Ooops! Maybe putting NSA flunky Michael Hayden out front to defend Chimpy’s extra-consitutional spying was not such a good idea.
Gen. Michael V. Hayden, who led the National Security Agency when it began a program of warrantless wiretaps, vigorously defended the program today, but acknowledged that it depends on a lower standard of evidence than required by courts.
“The trigger is quicker and a bit softer,” said General Hayden, an Air Force officer who is now the principal deputy director of the new national intelligence agency.
The standard laid out by General Hayden – a “reasonable basis to believe” – is lower than “probably cause,” the standard used by the special court created by Congress to handle surveillance involving foreign intelligence.
Mr. Hayden said that warrantless searches were conducted when one of a “handful” of senior officers at the security agency determined that there was a “reasonable belief” that one party to a call between someone in America and someone overseas had a link to Al Qaeda.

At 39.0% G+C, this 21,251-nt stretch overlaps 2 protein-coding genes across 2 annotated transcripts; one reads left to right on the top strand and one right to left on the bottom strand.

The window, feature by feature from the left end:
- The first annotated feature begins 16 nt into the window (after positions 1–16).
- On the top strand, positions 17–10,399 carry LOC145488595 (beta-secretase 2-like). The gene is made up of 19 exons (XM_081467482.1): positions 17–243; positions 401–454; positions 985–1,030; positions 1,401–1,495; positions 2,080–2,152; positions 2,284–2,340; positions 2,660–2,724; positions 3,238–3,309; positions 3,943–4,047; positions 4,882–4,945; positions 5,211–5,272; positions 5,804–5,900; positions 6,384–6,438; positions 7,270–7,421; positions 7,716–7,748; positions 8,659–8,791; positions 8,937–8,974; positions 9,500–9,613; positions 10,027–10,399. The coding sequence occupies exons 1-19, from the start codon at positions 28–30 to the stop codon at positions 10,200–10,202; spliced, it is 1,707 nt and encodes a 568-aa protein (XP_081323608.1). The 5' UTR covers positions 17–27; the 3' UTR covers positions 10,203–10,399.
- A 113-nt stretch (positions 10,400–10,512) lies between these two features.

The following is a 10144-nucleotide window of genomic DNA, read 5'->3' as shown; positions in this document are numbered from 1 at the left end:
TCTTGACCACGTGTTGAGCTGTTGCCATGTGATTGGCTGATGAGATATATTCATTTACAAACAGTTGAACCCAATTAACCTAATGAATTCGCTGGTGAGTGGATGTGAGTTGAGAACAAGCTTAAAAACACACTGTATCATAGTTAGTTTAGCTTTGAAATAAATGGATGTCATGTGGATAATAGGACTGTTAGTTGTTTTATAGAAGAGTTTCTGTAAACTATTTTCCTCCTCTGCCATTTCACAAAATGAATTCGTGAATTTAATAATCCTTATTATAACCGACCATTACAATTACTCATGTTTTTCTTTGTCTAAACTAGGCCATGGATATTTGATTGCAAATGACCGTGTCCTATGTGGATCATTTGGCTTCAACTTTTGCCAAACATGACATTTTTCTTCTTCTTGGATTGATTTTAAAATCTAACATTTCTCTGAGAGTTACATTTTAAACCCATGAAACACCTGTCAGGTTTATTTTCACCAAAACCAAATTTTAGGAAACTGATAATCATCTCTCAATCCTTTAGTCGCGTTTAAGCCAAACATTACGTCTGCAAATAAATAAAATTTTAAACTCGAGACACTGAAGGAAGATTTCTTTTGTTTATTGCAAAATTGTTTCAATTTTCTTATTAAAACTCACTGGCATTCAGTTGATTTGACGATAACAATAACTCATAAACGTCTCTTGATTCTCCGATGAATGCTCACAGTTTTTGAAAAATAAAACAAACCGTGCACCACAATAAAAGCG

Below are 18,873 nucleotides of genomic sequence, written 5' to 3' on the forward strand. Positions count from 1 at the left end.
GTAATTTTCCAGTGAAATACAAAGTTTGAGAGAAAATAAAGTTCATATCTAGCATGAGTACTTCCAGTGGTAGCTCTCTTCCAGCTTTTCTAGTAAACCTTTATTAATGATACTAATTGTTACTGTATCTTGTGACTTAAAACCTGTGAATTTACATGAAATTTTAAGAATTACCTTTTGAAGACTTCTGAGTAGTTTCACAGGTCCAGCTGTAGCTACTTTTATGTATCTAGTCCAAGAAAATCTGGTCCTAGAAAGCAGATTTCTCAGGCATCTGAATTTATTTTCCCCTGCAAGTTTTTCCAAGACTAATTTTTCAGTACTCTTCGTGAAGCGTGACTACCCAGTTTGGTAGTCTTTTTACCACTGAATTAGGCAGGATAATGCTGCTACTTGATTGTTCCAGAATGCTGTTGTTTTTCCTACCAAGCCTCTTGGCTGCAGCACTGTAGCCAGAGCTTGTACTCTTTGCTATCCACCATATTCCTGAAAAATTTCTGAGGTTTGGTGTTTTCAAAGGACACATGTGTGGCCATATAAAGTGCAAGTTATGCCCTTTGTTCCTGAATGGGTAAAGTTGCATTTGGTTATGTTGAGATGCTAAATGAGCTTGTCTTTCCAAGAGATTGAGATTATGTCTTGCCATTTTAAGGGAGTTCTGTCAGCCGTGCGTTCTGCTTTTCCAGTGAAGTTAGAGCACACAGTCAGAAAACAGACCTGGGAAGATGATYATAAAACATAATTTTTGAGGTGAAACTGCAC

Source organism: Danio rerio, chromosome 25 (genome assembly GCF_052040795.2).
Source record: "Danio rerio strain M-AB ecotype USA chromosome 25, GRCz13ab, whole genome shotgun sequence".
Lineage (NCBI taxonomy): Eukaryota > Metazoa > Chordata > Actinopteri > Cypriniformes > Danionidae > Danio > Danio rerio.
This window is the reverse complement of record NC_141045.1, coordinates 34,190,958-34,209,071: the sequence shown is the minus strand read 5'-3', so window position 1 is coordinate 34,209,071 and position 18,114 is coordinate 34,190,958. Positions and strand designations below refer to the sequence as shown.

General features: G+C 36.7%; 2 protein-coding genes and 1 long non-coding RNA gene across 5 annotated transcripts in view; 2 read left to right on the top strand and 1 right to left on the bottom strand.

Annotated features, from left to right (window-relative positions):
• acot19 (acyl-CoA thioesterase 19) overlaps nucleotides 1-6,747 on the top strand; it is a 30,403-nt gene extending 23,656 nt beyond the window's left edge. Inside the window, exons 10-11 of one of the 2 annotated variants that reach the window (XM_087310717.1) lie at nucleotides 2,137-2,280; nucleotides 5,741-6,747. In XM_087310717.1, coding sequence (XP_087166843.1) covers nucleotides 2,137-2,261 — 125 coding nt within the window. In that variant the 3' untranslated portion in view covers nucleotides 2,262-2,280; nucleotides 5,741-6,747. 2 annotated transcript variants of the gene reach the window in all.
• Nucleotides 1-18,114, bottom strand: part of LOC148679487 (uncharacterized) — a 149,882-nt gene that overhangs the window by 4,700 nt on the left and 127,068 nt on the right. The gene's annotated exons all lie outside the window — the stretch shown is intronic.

When asked what level of certainty was needed in determining that someone was connected to Al Qaeda before a warrantless wiretap was conducted, General Hayden acknowledged that the decision involved “art as well as science.” But he compared it to intelligence given to the military for battlefield decisions.
“It’s the same tactics and procedures used to tell American forces ‘You can go ahead and put a 500-pound bomb on that target,’ ” he said. “It’s the same art and science.”
Um, General Hayden? It might be a bit unwise to compare Chimpy’s illegal snooping procedures to “the same tactics and procedures used to tell American forces ‘You can go ahead and put a 500-pound bomb on that target.’ “